Assistant Professor Cara Sandholdt helps two students with a presentation
Assistant Professor Cara Sandholdt guides two students through a course module on organ systems.

How today’s landscape requires a concept-based approach

To say the landscape of health care constantly changes is to state the obvious.

  • People are living longer and battling more and increasingly complex conditions.
  • Providers spend fewer minutes in a visit and see more patients each day.
  • Technology’s role is growing in how and where people interact with their health care team.

With health care knowledge doubling every 73 days, memorizing body systems and disease facts are not enough. Higher-order thinking is required so that what students learn translates into the ever-changing real world.

“Shifting from a systems-based to a concept-based curriculum develops students’ problem-solving skills so they can transfer that knowledge into a variety of situations.”

“The exponential generation of knowledge and information in all areas of our world makes it literally impossible to know all the information within a discipline,” said Kathryn Sexson, director for the Doctor of Nursing Practice — Family Nurse Practitioner (D.N.P.-F.N.P.) Degree Program at the Betty Irene Moore School of Nursing at UC Davis.

Concept -based curriculum offers an integrated way of putting classroom content into big ideas. Based on a solid set of concepts and sub-concepts, School of Nursing D.N..P-F.N.P. students progress through their clinical year with a deeper understanding of patient health, rather than narrowing in a specific disease.

For example, students will learn inflammation starting in pathophysiology, with understanding the physiologic and psychologic processes. As they progress into pharmacology and health assessment, they will see how to diagnose and treat inflammation, deciding the best methods for assessment and prescription recommendations. Finally, in the clinical courses, students will build on that foundation and participate in case-based learning with specific exemplars of diseases that manifest with inflammation and how acute, chronic and complex conditions require different clinical management.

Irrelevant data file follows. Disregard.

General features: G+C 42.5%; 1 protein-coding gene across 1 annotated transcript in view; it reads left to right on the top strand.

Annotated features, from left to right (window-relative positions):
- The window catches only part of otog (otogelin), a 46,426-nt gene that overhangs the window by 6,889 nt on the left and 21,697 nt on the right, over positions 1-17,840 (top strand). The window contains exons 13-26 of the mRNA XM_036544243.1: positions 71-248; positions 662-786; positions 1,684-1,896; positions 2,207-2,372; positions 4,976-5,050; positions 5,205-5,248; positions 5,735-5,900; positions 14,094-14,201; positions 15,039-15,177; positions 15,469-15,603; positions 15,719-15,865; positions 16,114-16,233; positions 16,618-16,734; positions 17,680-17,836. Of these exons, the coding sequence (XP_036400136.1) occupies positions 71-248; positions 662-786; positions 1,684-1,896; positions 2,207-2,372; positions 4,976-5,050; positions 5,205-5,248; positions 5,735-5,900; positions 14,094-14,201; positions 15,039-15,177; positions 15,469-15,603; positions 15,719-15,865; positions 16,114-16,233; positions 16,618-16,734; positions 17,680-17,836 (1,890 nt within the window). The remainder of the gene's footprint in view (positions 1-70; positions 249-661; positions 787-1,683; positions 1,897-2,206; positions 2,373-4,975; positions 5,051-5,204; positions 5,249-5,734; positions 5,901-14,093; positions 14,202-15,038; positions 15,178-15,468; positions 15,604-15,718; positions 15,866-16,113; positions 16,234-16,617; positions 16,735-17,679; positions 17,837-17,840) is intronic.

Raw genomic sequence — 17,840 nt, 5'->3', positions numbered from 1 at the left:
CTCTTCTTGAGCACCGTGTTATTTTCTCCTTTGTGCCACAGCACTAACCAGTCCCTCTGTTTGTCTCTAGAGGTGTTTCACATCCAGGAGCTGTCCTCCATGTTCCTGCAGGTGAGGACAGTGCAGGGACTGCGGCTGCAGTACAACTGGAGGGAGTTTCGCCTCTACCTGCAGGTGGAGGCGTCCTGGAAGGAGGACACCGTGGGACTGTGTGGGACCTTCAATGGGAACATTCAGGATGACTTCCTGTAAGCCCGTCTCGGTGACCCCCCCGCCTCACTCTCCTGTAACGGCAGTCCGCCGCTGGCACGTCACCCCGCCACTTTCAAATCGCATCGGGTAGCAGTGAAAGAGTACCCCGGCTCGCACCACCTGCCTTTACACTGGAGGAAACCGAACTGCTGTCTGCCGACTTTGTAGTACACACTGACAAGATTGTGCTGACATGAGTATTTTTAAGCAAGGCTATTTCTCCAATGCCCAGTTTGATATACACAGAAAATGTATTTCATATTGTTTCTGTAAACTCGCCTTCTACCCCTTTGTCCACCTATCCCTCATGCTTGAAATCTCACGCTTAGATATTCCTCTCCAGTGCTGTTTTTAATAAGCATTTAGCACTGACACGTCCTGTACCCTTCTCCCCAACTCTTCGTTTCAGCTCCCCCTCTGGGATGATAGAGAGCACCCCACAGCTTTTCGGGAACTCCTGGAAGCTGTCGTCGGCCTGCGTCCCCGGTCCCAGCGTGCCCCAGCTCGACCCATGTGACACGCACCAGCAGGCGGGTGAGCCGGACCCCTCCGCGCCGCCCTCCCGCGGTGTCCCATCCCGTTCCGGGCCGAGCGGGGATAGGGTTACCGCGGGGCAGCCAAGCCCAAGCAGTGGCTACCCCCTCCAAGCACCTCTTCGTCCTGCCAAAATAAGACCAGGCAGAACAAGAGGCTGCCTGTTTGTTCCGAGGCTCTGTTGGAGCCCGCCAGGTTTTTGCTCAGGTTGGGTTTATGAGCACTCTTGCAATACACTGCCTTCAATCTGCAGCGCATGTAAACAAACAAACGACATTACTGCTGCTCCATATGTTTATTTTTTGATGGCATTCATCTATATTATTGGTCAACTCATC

Faculty making the switch argue it’s a natural way of learning.

“When we teach body systems, for example, how to assess a heart problem, what to test for, how to diagnose and treat, we go one system at a time. The way they all work together is an afterthought. It’s up to the student to put that together. It blocks things in an unnatural way,” explained Cara Sandholdt, an assistant professor who teaches anatomy, physiology and pathophysiology.

While the move make sense, Sandholdt said it isn’t necessarily easy.

“We have to daily remind ourselves that we have shifted,” Sandholdt said. “After teaching a systems-base curriculum for 15 years, it’s challenging to switch your mode of thinking.”

Sexson said the change may also be noticeable for advanced nursing students, who remember their early nursing education was systems based. Many nursing schools, she said, are working to update their curriculum in step with newly updated core competencies by the American Association of Colleges of Nursing (AACN).

“Our concept-based curriculum is the UC Davis approach to achieving the AACN competency-based essentials,” she said.

Because this approach integrates the concepts, students can use logic to see the bigger picture, which is the goal of education for an advanced degree, such as the D.N.P.

In the new School of Nursing program, concept-based curriculum begins on the very first day of instruction. That prepares students to think holistically rather than just narrowing on a singular focus — an organ or system — to build their diagnosis.

“Our patients don’t come with boxes around their hearts and lungs. They present as an integrated complex person,” Sandholdt said. “When we can put that together with processes and concepts in a more holistic way, we can understand a patient’s needs and treat them with a more well-rounded view.”

Graduates of the new D.N.P.-F.N.P. program benefit from this approach first in how it builds the clinical skills needed to deliver evidence-based care. In addition, it also primes them to improve the current systems of care by understanding how those apply to the health of entire populations.

So how does that look for a student? Take, for example, the Patient and Population Health Course. Students learn about discriminatory practices, such as redlining, and how those policies exposed certain populations to a variety of pollutants that affect their respiratory health. Combining that knowledge with the physiologic and psychologic processes, a student can assess the proper care plan that takes into consideration environmental factors.

“Our curriculum is based on three large concept groupings: health care recipient, health and illness, and professional nursing and health care,” Sexson said. “Our ultimate goal is to prepare excellent clinicians who can improve population health, enhance patient experience, lower cost and advance health equity.”

There’s emerging evidence that also suggests the approach bridges the gaps between learners from disadvantaged backgrounds.

“Sometimes when we teach things in boxes, we expect students to make metacognitive links between concepts,” Sandholdt said. “There is evidence that working with students from a concept-based perspective helps them make connections that, before, were more challenging to make.”